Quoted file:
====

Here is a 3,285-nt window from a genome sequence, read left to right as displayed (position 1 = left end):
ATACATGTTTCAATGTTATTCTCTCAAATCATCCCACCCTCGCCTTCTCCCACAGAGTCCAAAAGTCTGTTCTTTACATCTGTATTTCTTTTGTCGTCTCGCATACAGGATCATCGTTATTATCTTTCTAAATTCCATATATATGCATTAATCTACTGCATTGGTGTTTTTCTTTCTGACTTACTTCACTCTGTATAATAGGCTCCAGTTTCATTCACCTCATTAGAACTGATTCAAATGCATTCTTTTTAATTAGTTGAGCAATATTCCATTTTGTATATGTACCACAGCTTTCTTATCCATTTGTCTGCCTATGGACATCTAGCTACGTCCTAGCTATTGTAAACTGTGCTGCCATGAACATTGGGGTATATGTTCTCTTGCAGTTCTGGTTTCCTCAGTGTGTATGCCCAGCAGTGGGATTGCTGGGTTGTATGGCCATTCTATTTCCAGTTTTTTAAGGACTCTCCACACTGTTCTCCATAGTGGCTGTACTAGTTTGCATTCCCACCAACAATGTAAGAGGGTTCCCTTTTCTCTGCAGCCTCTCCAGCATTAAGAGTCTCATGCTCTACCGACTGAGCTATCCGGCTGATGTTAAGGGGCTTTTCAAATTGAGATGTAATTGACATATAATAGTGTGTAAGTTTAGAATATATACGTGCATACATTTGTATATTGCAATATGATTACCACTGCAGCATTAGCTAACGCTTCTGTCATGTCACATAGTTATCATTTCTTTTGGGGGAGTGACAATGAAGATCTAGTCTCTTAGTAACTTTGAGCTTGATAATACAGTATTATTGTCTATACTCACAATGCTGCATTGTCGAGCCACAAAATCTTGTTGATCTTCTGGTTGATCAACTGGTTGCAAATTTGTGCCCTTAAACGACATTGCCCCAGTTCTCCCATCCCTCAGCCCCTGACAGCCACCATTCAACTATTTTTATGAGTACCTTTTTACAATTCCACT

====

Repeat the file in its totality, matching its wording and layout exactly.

Here is a 3,285-nt window from a genome sequence, read left to right as displayed (position 1 = left end):
ATACATGTTTCAATGTTATTCTCTCAAATCATCCCACCCTCGCCTTCTCCCACAGAGTCCAAAAGTCTGTTCTTTACATCTGTATTTCTTTTGTCGTCTCGCATACAGGATCATCGTTATTATCTTTCTAAATTCCATATATATGCATTAATCTACTGCATTGGTGTTTTTCTTTCTGACTTACTTCACTCTGTATAATAGGCTCCAGTTTCATTCACCTCATTAGAACTGATTCAAATGCATTCTTTTTAATTAGTTGAGCAATATTCCATTTTGTATATGTACCACAGCTTTCTTATCCATTTGTCTGCCTATGGACATCTAGCTACGTCCTAGCTATTGTAAACTGTGCTGCCATGAACATTGGGGTATATGTTCTCTTGCAGTTCTGGTTTCCTCAGTGTGTATGCCCAGCAGTGGGATTGCTGGGTTGTATGGCCATTCTATTTCCAGTTTTTTAAGGACTCTCCACACTGTTCTCCATAGTGGCTGTACTAGTTTGCATTCCCACCAACAATGTAAGAGGGTTCCCTTTTCTCTGCAGCCTCTCCAGCATTAAGAGTCTCATGCTCTACCGACTGAGCTATCCGGCTGATGTTAAGGGGCTTTTCAAATTGAGATGTAATTGACATATAATAGTGTGTAAGTTTAGAATATATACGTGCATACATTTGTATATTGCAATATGATTACCACTGCAGCATTAGCTAACGCTTCTGTCATGTCACATAGTTATCATTTCTTTTGGGGGAGTGACAATGAAGATCTAGTCTCTTAGTAACTTTGAGCTTGATAATACAGTATTATTGTCTATACTCACAATGCTGCATTGTCGAGCCACAAAATCTTGTTGATCTTCTGGTTGATCAACTGGTTGCAAATTTGTGCCCTTAAACGACATTGCCCCAGTTCTCCCATCCCTCAGCCCCTGACAGCCACCATTCAACTATTTTTATGAGTACCTTTTTACAATTCCACT